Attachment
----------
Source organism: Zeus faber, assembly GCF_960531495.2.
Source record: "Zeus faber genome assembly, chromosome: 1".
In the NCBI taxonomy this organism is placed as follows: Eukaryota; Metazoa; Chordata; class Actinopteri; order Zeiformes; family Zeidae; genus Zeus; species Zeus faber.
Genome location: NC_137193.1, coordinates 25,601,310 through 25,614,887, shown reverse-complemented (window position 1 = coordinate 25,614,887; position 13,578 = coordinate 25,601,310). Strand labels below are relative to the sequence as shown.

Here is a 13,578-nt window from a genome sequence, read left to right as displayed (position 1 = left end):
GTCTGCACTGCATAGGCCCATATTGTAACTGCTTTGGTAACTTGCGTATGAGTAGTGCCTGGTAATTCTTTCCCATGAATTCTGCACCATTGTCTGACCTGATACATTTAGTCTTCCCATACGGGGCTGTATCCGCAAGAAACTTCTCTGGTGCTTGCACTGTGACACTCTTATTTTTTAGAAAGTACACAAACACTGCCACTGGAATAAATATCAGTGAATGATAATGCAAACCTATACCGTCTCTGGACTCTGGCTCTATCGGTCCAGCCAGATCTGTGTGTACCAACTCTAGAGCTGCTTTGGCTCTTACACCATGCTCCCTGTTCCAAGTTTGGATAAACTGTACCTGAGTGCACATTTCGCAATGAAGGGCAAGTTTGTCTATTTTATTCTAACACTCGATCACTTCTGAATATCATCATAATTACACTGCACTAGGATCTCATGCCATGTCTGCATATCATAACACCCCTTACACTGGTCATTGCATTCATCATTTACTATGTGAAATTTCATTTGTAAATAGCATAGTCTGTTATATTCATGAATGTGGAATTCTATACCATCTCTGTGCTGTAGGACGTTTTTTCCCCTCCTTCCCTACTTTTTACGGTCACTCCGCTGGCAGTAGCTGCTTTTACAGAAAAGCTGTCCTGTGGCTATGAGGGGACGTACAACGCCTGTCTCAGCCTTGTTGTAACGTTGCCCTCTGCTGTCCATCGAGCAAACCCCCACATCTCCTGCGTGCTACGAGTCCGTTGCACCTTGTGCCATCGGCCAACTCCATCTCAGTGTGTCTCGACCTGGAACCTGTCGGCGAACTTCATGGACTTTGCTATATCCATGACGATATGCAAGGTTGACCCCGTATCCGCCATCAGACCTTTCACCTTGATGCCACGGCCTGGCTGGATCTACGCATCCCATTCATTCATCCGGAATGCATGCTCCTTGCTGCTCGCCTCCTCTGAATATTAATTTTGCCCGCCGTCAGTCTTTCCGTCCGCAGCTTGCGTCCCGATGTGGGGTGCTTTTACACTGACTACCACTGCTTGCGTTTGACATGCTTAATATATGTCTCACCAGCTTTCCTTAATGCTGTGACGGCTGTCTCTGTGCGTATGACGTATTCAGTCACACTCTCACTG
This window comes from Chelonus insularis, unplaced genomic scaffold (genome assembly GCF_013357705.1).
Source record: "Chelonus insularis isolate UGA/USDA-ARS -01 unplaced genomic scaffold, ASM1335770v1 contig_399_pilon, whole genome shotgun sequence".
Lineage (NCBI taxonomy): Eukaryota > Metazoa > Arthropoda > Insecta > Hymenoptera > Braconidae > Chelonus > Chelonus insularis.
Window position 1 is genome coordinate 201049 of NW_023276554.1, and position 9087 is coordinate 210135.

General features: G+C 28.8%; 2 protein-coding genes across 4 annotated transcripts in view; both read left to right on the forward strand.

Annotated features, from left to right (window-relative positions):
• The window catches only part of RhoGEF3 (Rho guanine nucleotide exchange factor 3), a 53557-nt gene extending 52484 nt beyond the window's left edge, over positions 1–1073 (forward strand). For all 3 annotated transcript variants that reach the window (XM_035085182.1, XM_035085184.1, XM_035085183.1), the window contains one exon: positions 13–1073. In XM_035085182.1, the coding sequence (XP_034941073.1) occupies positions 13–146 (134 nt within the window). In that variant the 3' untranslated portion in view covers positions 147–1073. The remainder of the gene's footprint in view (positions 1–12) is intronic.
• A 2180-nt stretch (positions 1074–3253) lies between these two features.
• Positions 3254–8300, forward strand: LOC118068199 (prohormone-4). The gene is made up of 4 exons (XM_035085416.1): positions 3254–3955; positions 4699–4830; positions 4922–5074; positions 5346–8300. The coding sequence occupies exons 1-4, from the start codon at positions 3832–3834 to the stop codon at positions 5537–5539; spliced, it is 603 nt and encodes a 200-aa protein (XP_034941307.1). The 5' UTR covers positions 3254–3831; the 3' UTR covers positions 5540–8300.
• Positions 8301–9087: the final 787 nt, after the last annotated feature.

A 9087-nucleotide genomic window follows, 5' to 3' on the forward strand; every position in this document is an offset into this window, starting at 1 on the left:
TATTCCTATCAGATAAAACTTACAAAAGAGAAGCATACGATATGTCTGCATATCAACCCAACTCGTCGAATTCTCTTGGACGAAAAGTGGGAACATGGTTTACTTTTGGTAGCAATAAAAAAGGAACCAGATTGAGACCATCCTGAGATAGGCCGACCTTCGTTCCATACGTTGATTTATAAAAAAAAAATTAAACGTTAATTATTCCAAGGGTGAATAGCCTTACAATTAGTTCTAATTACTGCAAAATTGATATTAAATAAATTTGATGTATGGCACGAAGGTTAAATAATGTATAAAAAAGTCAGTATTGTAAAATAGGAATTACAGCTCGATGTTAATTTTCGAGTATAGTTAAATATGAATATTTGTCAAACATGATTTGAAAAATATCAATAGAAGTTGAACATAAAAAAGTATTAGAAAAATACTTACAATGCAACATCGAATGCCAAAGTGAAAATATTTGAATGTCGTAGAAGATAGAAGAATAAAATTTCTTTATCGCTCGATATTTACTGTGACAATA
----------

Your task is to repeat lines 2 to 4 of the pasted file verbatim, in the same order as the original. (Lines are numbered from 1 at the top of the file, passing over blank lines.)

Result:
Source record: "Zeus faber genome assembly, chromosome: 1".
In the NCBI taxonomy this organism is placed as follows: Eukaryota; Metazoa; Chordata; class Actinopteri; order Zeiformes; family Zeidae; genus Zeus; species Zeus faber.
Genome location: NC_137193.1, coordinates 25,601,310 through 25,614,887, shown reverse-complemented (window position 1 = coordinate 25,614,887; position 13,578 = coordinate 25,601,310). Strand labels below are relative to the sequence as shown.